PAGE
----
Arrested soldier joined Army to learn how to kill black people, prosecutors say

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The FBI has arrested a soldier stationed at Ft. Bragg, saying in court documents he had numerous social media accounts tied to extremist activity. Prosecutors said he used one of those accounts to proclaim he only joined the Army so he could learn how to kill black people. The specific criminal charges against Killian Ryan involve...

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Best listening experience is on Chrome, Firefox or Safari. Subscribe to Federal Drive’s daily audio interviews on Apple Podcasts or PodcastOne.

  • The FBI has arrested a soldier stationed at Ft. Bragg, saying in court documents he had numerous social media accounts tied to extremist activity. Prosecutors said he used one of those accounts to proclaim he only joined the Army so he could learn how to kill black people. The specific criminal charges against Killian Ryan involve allegations that he lied on background investigation forms. The Army says he was discharged for “serious misconduct” late last month. (Federal News Network)
  • The Department of Homeland Security is going on a major hiring spree for people with certain social skills. DHS is launching a new initiative aimed at hiring hundreds of technologists to help improve customer experience. The agency is looking for people with product management and CX expertise.” No government experience is required. DHS wants to improve experiences for those using services ranging from air travel to immigration benefits. The agency has more than 1 billion interactions with the public every year. (Federal News Network)
  • The Marine Corps, like much of the military, is in need of service members. Now it says it’s willing to go to the negotiating table for them. The Marine Corps’ deputy commandant said the service is making recruiting and retention a top priority. To do that, the Corps is thinking about what kind of bargaining chips it can offer Marines to stay in the service. That may include being more flexible on assignments, career changes, bonuses and other benefits. The changes are part of the Marine Corps’ overall transformation. Since 2019, the service has been working to become more agile and to attract more talented employees. The goal is to become a force of the future that can stay ahead of near-peer competitors. (Federal News Network)
  • Earlier this year, the military eased some of its restrictions on people with HIV serving in the military. However, six Democratic senators think the Defense Department has not gone far enough. The lawmakers said DoD should allow people who are HIV positive, but with no detectable virus load, to come into the military. Current policy only allows for service members who have HIV and no detectable load to stay in the military. The request comes as the military is in need of recruits to meet its end strength goals.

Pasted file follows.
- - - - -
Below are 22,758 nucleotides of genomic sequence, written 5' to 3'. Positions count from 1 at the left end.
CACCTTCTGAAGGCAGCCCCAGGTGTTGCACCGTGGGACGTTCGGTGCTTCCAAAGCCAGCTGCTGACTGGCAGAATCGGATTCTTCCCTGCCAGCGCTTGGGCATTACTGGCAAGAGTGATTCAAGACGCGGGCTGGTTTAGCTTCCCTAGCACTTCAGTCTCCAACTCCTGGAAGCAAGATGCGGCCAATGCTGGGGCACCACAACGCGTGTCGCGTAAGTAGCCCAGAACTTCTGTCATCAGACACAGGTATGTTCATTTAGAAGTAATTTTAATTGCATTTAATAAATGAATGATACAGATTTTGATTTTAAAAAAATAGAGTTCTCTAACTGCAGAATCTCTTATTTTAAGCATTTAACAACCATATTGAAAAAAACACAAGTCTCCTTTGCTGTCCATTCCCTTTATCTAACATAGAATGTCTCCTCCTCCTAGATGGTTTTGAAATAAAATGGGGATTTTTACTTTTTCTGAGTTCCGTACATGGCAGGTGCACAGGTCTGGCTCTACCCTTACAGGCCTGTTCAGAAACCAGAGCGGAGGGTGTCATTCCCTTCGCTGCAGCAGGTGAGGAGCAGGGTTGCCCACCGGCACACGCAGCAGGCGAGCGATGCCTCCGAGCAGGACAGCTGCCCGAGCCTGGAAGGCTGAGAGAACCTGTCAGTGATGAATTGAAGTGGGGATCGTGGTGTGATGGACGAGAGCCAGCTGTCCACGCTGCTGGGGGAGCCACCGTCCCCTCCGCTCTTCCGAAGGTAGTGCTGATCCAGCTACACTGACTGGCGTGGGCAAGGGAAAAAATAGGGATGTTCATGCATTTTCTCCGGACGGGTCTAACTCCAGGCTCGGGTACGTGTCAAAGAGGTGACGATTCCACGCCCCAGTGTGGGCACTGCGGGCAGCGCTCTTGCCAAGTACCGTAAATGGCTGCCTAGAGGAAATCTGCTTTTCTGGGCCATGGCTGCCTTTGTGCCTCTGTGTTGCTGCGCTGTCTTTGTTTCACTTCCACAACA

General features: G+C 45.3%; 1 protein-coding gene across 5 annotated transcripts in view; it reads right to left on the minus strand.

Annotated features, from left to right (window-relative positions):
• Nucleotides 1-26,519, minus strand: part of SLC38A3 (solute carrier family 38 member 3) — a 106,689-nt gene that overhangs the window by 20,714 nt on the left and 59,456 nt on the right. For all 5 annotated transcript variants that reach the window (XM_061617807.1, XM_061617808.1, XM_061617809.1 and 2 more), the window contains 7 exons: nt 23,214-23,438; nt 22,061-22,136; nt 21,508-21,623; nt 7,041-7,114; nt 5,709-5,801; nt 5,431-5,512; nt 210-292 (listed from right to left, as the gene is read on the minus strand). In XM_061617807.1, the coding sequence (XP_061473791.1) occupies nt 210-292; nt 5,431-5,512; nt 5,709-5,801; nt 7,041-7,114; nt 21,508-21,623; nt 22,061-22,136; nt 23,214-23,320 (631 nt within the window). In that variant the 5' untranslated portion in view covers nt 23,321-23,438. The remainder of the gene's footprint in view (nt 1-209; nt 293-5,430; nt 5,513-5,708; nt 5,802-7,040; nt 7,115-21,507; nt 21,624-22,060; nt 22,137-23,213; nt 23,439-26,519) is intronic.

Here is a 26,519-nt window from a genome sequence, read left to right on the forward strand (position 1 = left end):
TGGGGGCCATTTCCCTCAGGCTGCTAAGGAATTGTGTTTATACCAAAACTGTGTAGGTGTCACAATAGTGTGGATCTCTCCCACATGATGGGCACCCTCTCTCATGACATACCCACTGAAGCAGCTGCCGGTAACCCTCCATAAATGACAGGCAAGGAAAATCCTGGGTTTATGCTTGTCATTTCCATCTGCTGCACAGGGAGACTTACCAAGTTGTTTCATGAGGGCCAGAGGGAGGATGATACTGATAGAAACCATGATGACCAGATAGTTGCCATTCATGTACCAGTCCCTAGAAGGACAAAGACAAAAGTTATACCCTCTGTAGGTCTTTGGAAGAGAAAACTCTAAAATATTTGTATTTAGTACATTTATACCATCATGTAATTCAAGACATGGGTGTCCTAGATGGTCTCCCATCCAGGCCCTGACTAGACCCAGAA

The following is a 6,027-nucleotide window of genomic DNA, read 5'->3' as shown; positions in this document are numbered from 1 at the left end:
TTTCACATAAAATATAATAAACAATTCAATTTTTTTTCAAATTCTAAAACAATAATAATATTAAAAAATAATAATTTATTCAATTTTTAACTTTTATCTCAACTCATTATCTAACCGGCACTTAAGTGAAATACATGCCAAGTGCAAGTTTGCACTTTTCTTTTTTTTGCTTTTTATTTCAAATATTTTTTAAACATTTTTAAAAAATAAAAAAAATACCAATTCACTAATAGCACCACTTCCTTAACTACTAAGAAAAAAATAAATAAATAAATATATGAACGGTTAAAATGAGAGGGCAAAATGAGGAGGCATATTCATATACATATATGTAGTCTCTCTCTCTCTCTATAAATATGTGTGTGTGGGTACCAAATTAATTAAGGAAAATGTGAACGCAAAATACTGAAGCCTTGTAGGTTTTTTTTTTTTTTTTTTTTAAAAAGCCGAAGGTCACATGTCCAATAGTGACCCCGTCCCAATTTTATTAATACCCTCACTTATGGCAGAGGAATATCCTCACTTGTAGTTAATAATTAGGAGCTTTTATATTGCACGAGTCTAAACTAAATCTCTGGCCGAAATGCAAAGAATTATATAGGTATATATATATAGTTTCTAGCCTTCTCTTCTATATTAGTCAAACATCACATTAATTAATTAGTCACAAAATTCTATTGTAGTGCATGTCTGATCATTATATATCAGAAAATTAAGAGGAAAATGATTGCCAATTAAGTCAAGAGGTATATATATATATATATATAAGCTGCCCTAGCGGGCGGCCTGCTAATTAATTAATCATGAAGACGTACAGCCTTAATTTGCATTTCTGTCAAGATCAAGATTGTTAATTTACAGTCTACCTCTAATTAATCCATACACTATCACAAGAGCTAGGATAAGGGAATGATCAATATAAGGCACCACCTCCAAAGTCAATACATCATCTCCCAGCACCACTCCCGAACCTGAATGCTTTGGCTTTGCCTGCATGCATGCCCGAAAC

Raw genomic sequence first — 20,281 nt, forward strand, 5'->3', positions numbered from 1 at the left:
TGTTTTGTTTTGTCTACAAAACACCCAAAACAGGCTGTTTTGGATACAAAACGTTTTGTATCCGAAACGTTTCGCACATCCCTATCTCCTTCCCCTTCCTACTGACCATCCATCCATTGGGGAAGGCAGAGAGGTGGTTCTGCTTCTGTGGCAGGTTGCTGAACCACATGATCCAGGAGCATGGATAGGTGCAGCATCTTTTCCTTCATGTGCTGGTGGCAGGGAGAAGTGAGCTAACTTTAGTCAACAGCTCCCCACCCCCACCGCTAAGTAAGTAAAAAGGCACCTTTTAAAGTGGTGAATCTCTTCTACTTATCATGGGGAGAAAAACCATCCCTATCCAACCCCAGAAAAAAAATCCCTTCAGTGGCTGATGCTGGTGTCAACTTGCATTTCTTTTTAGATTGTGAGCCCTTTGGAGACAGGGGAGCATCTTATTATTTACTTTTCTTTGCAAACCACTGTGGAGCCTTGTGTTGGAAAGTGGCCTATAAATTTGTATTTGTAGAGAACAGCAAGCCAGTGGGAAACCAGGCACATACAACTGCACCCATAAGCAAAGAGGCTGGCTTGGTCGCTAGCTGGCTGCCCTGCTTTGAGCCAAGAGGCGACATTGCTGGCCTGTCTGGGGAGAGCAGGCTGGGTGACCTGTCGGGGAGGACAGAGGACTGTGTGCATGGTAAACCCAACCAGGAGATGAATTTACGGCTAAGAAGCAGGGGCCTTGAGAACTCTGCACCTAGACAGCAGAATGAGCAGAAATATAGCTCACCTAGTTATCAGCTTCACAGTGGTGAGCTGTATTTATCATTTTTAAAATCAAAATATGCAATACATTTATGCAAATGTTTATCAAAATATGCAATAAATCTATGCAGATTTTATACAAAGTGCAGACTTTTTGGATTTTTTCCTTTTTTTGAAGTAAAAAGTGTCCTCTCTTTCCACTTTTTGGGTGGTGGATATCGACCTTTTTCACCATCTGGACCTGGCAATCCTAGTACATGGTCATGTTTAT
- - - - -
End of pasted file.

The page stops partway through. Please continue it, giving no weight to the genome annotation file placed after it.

• Quantum computing is not here yet, but the National Security Agency wants the owners, operators and vendors of national security systems to be ready when it arrives. NSA released a suite of “post-quantum algorithms” that will eventually be requirements for national security systems, along with a series of deadlines for the transition. The timelines vary depending on implementation, though NSA does provide a final end date. The guidance said transition to the new algorithms should be completed by 2035. (Federal News Network)
  • The U.S. Forest Service is restarting its prescribed fire program. The practice has been on hold since May, when a prescribed burn in New Mexico got out of control and burned more than 500 square miles. The Forest Service said it still sees the burns as a critical tool to keep forest debris from building up to dangerous levels, but from now on, they’ll only be allowed under a new system of extra safeguards. (Federal News Network)
  • The population of women veterans reached about two million by fiscal 2021. As the numbers increased, so have the number of those women facing homelessness and housing insecurity. A recent report from the Government Accountability Office said female veterans need better support services. Feedback from women getting help from a program called, “Veterans Affairs’ Supportive Services for Veteran Families,” reported low scores for customer service. The program serves more than 11,000 women veterans every year.
  • Federal retirement claims went down in August. Over 1,000 fewer federal employees submitted retirement claims last month than in July. The monthly average processing time also decreased, down to 87 days from 92 in July. The Office of Personnel Management reported that its backlog of claims held steady at nearly 30,000, while its goal is 13,000. (Federal News Network)
  • The National Archives has a new plan for helping agencies preserve official text messages and other digital records. A draft bulletin explains how the Archives will expand its role-based “Capstone” approach to other types of electronic messages. Under Capstone, emails sent by senior officials at agencies are automatically scheduled for permanent transfer to the National Archives and Records Administration. NARA said that approach can also be used for texts, chat and other instant messages. The Archives is seeking feedback on the draft bulletin through September 30.
  • Secretary of Defense Lloyd Austin and Chairman of the Joint Chiefs of Staff Army Gen. Mark Milley will host President Biden at an observance ceremony on Sunday morning, September 11 at the National 9/11 Pentagon Memorial in honor of the 184 people killed in the 2001 terrorist attack on the Pentagon. The ceremony, which is not open to the public, allows the family members of those lost in the terrorist attack to observe the memory of their loved ones.

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